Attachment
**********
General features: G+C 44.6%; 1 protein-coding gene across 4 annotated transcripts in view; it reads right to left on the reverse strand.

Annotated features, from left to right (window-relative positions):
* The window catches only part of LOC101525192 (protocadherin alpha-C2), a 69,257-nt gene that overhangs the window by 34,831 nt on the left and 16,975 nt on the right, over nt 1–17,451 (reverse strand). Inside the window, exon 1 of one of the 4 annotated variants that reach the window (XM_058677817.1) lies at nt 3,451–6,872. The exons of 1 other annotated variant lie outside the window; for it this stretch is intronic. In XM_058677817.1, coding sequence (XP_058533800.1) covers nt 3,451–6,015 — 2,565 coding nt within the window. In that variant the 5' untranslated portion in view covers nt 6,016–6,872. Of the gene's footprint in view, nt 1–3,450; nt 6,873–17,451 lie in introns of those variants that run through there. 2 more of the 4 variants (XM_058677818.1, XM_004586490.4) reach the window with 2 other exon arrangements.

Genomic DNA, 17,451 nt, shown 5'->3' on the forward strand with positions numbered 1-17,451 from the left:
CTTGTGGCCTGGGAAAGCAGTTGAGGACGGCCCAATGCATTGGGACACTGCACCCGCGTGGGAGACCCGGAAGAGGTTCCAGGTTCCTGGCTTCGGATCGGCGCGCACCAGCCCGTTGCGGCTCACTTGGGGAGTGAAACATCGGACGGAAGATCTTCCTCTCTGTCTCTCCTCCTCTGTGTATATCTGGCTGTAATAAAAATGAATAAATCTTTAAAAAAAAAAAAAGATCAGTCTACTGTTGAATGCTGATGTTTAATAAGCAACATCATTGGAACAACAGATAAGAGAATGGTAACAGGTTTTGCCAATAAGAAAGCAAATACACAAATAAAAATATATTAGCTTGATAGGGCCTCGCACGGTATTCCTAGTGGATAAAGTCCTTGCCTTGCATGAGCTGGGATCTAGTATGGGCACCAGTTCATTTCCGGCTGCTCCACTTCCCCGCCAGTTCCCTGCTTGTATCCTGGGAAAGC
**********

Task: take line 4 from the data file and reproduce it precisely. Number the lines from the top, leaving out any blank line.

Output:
Genomic DNA, 17,451 nt, shown 5'->3' on the forward strand with positions numbered 1-17,451 from the left: